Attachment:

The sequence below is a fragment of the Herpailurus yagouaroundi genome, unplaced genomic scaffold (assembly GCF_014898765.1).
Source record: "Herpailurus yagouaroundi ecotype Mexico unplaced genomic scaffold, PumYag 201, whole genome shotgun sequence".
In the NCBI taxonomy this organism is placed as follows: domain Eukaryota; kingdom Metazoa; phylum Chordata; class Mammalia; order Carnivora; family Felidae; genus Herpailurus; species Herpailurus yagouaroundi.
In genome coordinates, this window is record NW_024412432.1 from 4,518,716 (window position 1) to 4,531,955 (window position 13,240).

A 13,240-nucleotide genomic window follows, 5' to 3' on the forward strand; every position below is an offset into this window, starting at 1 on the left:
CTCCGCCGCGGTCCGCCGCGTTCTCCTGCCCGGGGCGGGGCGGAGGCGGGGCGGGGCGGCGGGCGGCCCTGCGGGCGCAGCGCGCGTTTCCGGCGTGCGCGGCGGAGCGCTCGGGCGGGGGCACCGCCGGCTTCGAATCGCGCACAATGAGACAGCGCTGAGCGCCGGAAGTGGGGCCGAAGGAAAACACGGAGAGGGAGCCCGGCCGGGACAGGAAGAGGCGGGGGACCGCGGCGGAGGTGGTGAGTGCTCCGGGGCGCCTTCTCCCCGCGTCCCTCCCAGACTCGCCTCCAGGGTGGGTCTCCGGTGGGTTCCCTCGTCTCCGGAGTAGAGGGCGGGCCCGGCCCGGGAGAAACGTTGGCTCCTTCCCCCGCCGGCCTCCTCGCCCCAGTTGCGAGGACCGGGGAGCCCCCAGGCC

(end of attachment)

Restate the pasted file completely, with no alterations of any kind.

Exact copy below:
The sequence below is a fragment of the Herpailurus yagouaroundi genome, unplaced genomic scaffold (assembly GCF_014898765.1).
Source record: "Herpailurus yagouaroundi ecotype Mexico unplaced genomic scaffold, PumYag 201, whole genome shotgun sequence".
In the NCBI taxonomy this organism is placed as follows: domain Eukaryota; kingdom Metazoa; phylum Chordata; class Mammalia; order Carnivora; family Felidae; genus Herpailurus; species Herpailurus yagouaroundi.
In genome coordinates, this window is record NW_024412432.1 from 4,518,716 (window position 1) to 4,531,955 (window position 13,240).

A 13,240-nucleotide genomic window follows, 5' to 3' on the forward strand; every position below is an offset into this window, starting at 1 on the left:
CTCCGCCGCGGTCCGCCGCGTTCTCCTGCCCGGGGCGGGGCGGAGGCGGGGCGGGGCGGCGGGCGGCCCTGCGGGCGCAGCGCGCGTTTCCGGCGTGCGCGGCGGAGCGCTCGGGCGGGGGCACCGCCGGCTTCGAATCGCGCACAATGAGACAGCGCTGAGCGCCGGAAGTGGGGCCGAAGGAAAACACGGAGAGGGAGCCCGGCCGGGACAGGAAGAGGCGGGGGACCGCGGCGGAGGTGGTGAGTGCTCCGGGGCGCCTTCTCCCCGCGTCCCTCCCAGACTCGCCTCCAGGGTGGGTCTCCGGTGGGTTCCCTCGTCTCCGGAGTAGAGGGCGGGCCCGGCCCGGGAGAAACGTTGGCTCCTTCCCCCGCCGGCCTCCTCGCCCCAGTTGCGAGGACCGGGGAGCCCCCAGGCC